These sound rather nice don’t they?
Pine-apple ice-cream— Slice one large pine-apple thin, and scatter one pound of sugar between the slices ; cover it, and let the fruit steep three hours ; then cut or chop fine in the syrup and strain through a sieve ; beat gradually into one quart of cream, and freeze rapidly. If you like, reserve a few slices of pine-apple unsugared, cut into squares, and stir through the cream when half frozen.
Orange jelly. — Grate the peel of five fine oranges and two lemons into a bowl; squeeze the juice of them into it; boil one pound of sugar in a quart of water, and, when quite boiling, pour it over two ounces of isinglass; stir until it is dissolved; add the juice to it, strain through coarse muslin, and let it stand until half cold; then pour gently into moulds which have been wet with cold water. Before turning out put the moulds into warm water; loosen the edges with a spoon.
These recipes are form a newspaper published in 1879, in New South Wales. What interests me is the tone of the recipe, really not dissimilar to recipes published in newspapers and magazines today. I guess if you asked most people when home cooks started making their own ice-cream they would guess a much more recent date, but here we are nearly a hundred and forty years go, home cooks making pineapple ice-cream. I’m sure they didn’t have home freezers, but maybe they bought ice – but how would that ice have been made? Did they have commercial freezer units and housewives bought ice from them? or did refrigerated ships sail south to Antarctica and collect ice from the frozen wastes? The idea of having chunks of pineapple stirred into the ice-cream also seems modern – and to our twenty-first century taste.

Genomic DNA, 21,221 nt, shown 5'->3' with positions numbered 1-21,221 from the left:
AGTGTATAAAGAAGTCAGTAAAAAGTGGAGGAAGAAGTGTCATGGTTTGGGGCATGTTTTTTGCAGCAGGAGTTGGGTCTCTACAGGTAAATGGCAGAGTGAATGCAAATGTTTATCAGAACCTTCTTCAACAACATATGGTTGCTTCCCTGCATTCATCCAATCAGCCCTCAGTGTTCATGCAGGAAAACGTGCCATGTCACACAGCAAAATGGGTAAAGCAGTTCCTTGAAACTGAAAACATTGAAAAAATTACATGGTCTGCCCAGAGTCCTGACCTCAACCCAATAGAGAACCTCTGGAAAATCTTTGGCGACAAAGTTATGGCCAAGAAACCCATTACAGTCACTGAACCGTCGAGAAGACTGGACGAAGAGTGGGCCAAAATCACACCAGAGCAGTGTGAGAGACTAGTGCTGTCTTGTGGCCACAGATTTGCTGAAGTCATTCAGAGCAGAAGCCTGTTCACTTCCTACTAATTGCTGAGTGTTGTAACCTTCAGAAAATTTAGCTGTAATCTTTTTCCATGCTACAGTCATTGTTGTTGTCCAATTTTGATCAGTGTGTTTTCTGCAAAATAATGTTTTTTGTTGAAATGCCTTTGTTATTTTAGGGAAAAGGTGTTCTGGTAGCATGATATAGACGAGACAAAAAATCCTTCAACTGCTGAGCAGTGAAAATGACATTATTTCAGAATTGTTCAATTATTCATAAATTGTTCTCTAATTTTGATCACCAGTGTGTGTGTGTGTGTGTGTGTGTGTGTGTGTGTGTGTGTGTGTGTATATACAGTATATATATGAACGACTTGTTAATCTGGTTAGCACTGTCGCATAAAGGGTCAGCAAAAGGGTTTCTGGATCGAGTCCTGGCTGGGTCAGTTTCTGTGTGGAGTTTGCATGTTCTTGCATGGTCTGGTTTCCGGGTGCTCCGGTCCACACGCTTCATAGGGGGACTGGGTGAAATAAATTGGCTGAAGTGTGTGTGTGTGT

Jelly is still quite popular, but these days we buy packets of it to dissolve and then make up. In this old recipe they don’t use gelatin but isinglass… my dad who was a scientist in food research, researching collagen; he said someone could make their fortune if they discovered a substitute for isinglass – I don’t know if anyone has… it comes from fish, and this is what Wikipedia has to say about it:
Isinglass is a substance obtained from the dried swim bladders of fish. It is a form of collagen used mainly for the clarification or fining of some beer and wine. It can also be cooked into a paste for specialised gluing purposes. Its origin is from the obsolete Dutch huizenblaas – huizen is a kind of sturgeon, and blaas is a bladder. Isinglass is no longer sourced from sturgeon. Although originally made exclusively from sturgeon, especially beluga, in 1795 an invention by William Murdoch facilitated a cheap substitute using cod. This was extensively used in Britain in place of Russian isinglass.
These days everything is so instant – if we don’t buy pre-made jelly, we have easy to make jelly; we would never juice fruit, pound loaf sugar into powder, strain anything through muslin, before pouring into moulds and waiting to set then turning out onto a plate – the moulds would have been decorative to make a fancy dessert.
I have no pictures of pine-apples, pineapples, or oranges, so er is an orange house as my featured image.